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Tough decisions on tax measures


Petaluma voters have a little less than three months to make a slew of decisions on who they would like to see represent them at the national, state and local level, while concurrently deciding numerous, and sometimes complicated, state, countywide, and local tax measures. It’s the tax measures that will be among the most confusing and potentially contentious matters to decide, so voters are well-advised to begin doing their homework early.

In addition to a state water bond measure still being assembled in Sacramento’s legislative sausage factory ahead of tomorrow’s deadline, Petaluma voters will face the following tax measures on the Nov. 4 ballot:

n A countywide $410 million bond measure for facility and technology upgrades at Santa Rosa Junior College that will cost an average property owner $67 annually for up to 30 years. The measure requires over 55 percent voter approval to win.

n A countywide ballot measure that would raise $100 million for local libraries over the next decade through a sales tax increase of one-eighth of a cent. The aim of the measure is to restore hours at the 13 branches countywide, including the Petaluma Library, while also upgrading facilities. Its approval requires a two-thirds majority.

n A proposed Petaluma city tax measure calling for a permanent one cent general sales tax increase to fund “street and sidewalk maintenance and repair, traffic improvements like the Rainier Crosstown Connector/Interchange, flood protection, storm drainage, vehicle replacement, restoring public safety positions, and public facilities improvements.” The tax would raise approximately $10 million annually and would make Petaluma’s sales tax rate, at 9.25 percent, the highest in the county, along with Cotati’s. The measure requires a 50 percent plus one majority to win passage. It’s promised that quarterly reports will show where the revenue is being spent, and there is also talk of appointing an oversight committee to monitor expenditures.

Until Tuesday, it was expected that the county would also place a quarter cent general sales tax measure on the ballot for purpose of raising $20 million annually to repair and upgrade county and city roads. But simmering opposition from two city councils, including Petaluma’s, compelled county supervisors to shift the date of that election to March of 2015 to avoid possible defeat amidst the existence of up to seven other competing tax measures countywide.

A few months ago, Petaluma voters were generous in approving two bond measures funding an extensive list of repairs, infrastructure renovations and technology upgrades in both of the city’s elementary and high school districts. Both bond measures were abundantly clear on how the money would be spent to improve public education, so a large majority of voters found it easy to support them given the priority residents here have always placed on kids and education.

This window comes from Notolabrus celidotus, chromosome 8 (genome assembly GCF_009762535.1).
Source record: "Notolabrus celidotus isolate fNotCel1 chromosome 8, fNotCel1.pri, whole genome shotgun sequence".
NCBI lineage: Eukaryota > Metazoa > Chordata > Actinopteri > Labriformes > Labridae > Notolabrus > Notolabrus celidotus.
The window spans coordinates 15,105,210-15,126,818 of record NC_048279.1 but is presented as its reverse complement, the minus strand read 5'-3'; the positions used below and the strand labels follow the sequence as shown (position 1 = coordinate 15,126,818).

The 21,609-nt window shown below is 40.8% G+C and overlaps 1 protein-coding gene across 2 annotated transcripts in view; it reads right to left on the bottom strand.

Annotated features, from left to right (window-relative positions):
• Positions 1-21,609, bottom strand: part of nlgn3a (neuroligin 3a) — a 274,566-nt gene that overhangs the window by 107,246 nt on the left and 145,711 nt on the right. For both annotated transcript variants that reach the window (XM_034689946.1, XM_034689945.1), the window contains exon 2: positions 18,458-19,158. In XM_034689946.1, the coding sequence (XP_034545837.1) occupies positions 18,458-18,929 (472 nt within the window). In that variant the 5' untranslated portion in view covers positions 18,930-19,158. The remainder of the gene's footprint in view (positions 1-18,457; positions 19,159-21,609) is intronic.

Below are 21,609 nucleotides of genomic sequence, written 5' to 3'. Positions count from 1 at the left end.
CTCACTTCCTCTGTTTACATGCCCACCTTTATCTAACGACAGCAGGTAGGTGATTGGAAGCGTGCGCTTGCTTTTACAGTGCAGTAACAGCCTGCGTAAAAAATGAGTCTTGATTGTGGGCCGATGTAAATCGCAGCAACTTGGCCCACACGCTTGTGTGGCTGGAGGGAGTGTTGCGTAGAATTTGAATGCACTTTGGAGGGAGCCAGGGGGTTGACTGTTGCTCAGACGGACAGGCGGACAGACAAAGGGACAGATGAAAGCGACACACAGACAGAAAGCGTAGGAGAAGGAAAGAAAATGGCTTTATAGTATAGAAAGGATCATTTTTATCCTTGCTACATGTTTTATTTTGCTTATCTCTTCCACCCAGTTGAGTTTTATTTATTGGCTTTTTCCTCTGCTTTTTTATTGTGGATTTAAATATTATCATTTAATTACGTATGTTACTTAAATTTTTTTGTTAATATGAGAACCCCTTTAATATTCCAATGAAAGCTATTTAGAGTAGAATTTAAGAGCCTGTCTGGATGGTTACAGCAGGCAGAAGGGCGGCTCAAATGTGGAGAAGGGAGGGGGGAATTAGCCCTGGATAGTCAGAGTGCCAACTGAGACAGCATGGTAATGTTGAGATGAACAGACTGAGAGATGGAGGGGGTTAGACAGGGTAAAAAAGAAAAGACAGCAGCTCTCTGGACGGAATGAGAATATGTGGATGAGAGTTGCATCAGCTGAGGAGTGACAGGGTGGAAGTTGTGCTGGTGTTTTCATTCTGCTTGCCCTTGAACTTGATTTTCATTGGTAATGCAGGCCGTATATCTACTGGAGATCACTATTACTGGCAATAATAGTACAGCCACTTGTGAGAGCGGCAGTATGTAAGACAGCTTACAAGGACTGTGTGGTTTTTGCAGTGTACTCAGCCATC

But whether Petaluma voters will be similarly inclined to support the SRJC bond measure just 12 years after approving a $251 million bond measure to improve local college facilities is not clear. Nor will it be a slam dunk for more than two-thirds of voters to approve a sales tax increase for libraries.

But the biggest and potentially most controversial tax measure facing Petalumans this fall will be the one-cent sales tax increase.

With a general sales tax measure, it’s impossible to know exactly how tax revenues will be spent. Unlike a specific sales tax measure -- which requires two-thirds voter approval to pass and for which funds are designated for specific items like road repairs -- a general sales tax measure needs only a simple majority to pass. With a general tax measure, monies raised may be spent in whatever way a particular city council majority desires.

Results of a citywide poll earlier this year confirmed that the two biggest concerns for Petaluma voters are the deplorable condition of city streets and traffic congestion. These two longstanding municipal problems were ranked well ahead of all other issues raised in the questionnaire, leading the consultant who performed the poll to advise that the city could win passage of a tax increase if the money raised is used to fix streets and implement new traffic congestion relief measures, such as construction of the long-awaited Rainier crosstown connector.

But the way the current ballot measure is being written, monies can also be used to hire new police officers and fireman; build a new firehouse, police station or city hall; install a new storm drainage system or flood control project; or buy new patrol cars and fire trucks. If the money is spent primarily for such uses, it could mean little or none is left for street repair or the Rainier interchange.

In an opinion column in last week’s Argus-Courier authored by City Councilmen Mike Healy and Mike Harris, the pair pledged to “work tirelessly to make sure that the budget priorities listed in the tax measure – with streets and Rainier at the top of the list – get funded and achieved.” While we very much appreciate their commitment to these important projects, there exists a marked lack of unity among existing council members on how new tax revenues should be spent. Some council members are no fans of Rainier. Also, following November’s election we could be looking a very different city council come January, so it’s anyone guess as to how the money will be spent in future years.

Voters will be looking for assurances that if they vote for the tax increase, Rainer will get built and the streets will be fixed.

Unfortunately, as written, this ballot measure cannot provide such assurances.